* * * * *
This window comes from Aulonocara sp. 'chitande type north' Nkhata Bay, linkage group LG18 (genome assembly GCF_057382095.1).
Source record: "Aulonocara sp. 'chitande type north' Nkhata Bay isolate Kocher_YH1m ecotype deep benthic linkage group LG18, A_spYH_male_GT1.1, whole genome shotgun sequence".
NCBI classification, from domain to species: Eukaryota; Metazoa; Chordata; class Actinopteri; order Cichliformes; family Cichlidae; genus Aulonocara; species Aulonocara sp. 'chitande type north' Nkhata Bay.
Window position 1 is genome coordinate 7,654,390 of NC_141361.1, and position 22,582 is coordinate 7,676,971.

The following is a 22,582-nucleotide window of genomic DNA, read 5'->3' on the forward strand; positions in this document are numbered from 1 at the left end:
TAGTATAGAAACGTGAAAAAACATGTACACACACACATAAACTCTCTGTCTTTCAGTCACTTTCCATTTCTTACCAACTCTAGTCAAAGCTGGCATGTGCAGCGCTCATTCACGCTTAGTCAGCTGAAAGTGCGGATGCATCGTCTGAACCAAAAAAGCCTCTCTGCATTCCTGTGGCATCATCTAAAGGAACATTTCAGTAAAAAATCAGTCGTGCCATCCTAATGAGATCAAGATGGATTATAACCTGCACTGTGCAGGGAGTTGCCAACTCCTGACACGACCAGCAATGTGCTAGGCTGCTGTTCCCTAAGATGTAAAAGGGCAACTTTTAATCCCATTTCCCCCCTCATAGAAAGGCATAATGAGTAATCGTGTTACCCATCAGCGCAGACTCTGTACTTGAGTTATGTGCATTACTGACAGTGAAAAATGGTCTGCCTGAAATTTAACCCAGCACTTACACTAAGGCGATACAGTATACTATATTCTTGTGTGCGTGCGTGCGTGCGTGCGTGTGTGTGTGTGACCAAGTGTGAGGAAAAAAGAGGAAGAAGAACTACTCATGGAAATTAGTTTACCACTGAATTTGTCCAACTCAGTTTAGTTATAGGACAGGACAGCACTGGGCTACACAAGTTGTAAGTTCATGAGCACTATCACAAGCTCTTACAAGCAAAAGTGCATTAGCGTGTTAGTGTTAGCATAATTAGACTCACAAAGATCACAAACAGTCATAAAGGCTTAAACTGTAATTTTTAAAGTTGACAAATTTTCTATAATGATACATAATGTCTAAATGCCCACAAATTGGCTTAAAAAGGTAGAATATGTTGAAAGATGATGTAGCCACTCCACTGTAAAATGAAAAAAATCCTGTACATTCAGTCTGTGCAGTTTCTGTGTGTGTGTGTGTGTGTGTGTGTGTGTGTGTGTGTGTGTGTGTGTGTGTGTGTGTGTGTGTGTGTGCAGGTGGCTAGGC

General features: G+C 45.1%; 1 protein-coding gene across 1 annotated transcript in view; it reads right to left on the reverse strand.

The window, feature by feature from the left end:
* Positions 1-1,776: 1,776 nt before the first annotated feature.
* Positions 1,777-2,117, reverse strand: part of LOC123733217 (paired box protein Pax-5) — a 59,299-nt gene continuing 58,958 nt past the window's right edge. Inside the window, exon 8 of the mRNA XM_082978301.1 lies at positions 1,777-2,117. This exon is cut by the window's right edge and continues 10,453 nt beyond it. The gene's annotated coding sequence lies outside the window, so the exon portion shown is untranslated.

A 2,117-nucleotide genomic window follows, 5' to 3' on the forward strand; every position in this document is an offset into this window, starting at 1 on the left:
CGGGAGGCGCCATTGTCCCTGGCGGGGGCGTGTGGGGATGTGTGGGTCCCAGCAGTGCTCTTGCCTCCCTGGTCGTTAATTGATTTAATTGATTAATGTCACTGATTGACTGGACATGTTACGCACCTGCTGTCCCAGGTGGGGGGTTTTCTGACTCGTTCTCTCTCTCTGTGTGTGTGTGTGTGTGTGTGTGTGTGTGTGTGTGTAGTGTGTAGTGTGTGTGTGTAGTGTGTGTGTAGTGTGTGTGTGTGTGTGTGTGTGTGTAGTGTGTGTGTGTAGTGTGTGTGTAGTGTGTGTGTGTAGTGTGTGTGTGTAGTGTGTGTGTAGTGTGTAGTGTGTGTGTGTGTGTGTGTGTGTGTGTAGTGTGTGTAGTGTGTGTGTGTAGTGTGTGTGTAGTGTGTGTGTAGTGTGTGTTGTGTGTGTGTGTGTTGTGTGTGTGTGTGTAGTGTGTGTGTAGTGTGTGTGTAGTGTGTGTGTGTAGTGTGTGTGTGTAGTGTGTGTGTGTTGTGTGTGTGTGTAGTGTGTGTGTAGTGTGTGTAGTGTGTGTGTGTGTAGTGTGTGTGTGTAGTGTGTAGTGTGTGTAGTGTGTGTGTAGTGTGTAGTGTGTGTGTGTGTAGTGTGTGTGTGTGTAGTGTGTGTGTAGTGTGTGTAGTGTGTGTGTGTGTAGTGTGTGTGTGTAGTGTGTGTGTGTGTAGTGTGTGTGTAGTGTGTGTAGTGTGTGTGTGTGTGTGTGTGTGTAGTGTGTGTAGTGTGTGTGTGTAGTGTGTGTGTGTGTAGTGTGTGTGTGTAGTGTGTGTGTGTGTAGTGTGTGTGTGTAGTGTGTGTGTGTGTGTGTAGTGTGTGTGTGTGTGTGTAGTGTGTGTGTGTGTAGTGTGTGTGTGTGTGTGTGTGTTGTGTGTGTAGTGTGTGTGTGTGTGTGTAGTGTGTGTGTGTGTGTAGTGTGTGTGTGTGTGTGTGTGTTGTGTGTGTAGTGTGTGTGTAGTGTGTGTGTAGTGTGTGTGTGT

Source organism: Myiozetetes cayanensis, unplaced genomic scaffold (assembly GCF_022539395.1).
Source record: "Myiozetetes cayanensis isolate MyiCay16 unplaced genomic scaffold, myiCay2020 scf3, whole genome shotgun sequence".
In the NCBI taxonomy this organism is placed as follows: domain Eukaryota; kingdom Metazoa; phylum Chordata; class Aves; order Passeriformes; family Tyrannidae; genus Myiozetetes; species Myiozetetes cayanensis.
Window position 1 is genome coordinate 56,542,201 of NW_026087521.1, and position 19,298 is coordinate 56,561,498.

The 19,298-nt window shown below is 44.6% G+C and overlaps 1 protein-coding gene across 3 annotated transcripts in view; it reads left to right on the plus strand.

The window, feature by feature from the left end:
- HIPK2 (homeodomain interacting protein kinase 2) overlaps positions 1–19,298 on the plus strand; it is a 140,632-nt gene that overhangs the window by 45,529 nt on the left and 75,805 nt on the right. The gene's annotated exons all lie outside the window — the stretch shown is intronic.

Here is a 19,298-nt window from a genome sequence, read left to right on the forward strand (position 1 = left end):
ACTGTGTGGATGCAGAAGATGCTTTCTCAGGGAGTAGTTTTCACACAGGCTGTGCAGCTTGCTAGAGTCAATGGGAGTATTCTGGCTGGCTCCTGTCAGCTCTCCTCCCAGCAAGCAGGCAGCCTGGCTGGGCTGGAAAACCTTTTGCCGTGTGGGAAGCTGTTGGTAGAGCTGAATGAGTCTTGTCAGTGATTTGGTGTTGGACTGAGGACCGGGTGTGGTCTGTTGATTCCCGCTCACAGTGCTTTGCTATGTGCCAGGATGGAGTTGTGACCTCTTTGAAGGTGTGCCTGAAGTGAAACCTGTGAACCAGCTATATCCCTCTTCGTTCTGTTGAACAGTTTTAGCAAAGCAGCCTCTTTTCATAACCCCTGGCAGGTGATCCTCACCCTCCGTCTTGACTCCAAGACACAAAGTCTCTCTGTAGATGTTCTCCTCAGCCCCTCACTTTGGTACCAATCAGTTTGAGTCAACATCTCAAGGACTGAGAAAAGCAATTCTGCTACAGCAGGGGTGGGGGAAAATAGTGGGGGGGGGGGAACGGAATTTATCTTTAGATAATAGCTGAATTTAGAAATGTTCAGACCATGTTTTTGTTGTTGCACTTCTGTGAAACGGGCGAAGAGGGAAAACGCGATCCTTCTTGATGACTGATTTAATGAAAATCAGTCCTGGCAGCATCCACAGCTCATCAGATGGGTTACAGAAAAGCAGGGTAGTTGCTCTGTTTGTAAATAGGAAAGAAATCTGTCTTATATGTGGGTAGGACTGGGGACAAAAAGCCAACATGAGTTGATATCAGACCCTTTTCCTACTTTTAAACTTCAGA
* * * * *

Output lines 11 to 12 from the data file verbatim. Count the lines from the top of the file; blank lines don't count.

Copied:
A 2,117-nucleotide genomic window follows, 5' to 3' on the forward strand; every position in this document is an offset into this window, starting at 1 on the left:
CGGGAGGCGCCATTGTCCCTGGCGGGGGCGTGTGGGGATGTGTGGGTCCCAGCAGTGCTCTTGCCTCCCTGGTCGTTAATTGATTTAATTGATTAATGTCACTGATTGACTGGACATGTTACGCACCTGCTGTCCCAGGTGGGGGGTTTTCTGACTCGTTCTCTCTCTCTGTGTGTGTGTGTGTGTGTGTGTGTGTGTGTGTGTGTAGTGTGTAGTGTGTGTGTGTAGTGTGTGTGTAGTGTGTGTGTGTGTGTGTGTGTGTGTAGTGTGTGTGTGTAGTGTGTGTGTAGTGTGTGTGTGTAGTGTGTGTGTGTAGTGTGTGTGTAGTGTGTAGTGTGTGTGTGTGTGTGTGTGTGTGTGTAGTGTGTGTAGTGTGTGTGTGTAGTGTGTGTGTAGTGTGTGTGTAGTGTGTGTTGTGTGTGTGTGTGTTGTGTGTGTGTGTGTAGTGTGTGTGTAGTGTGTGTGTAGTGTGTGTGTGTAGTGTGTGTGTGTAGTGTGTGTGTGTTGTGTGTGTGTGTAGTGTGTGTGTAGTGTGTGTAGTGTGTGTGTGTGTAGTGTGTGTGTGTAGTGTGTAGTGTGTGTAGTGTGTGTGTAGTGTGTAGTGTGTGTGTGTGTAGTGTGTGTGTGTGTAGTGTGTGTGTAGTGTGTGTAGTGTGTGTGTGTGTAGTGTGTGTGTGTAGTGTGTGTGTGTGTAGTGTGTGTGTAGTGTGTGTAGTGTGTGTGTGTGTGTGTGTGTGTAGTGTGTGTAGTGTGTGTGTGTAGTGTGTGTGTGTGTAGTGTGTGTGTGTAGTGTGTGTGTGTGTAGTGTGTGTGTGTAGTGTGTGTGTGTGTGTGTAGTGTGTGTGTGTGTGTGTAGTGTGTGTGTGTGTAGTGTGTGTGTGTGTGTGTGTGTTGTGTGTGTAGTGTGTGTGTGTGTGTGTAGTGTGTGTGTGTGTGTAGTGTGTGTGTGTGTGTGTGTGTTGTGTGTGTAGTGTGTGTGTAGTGTGTGTGTAGTGTGTGTGTGT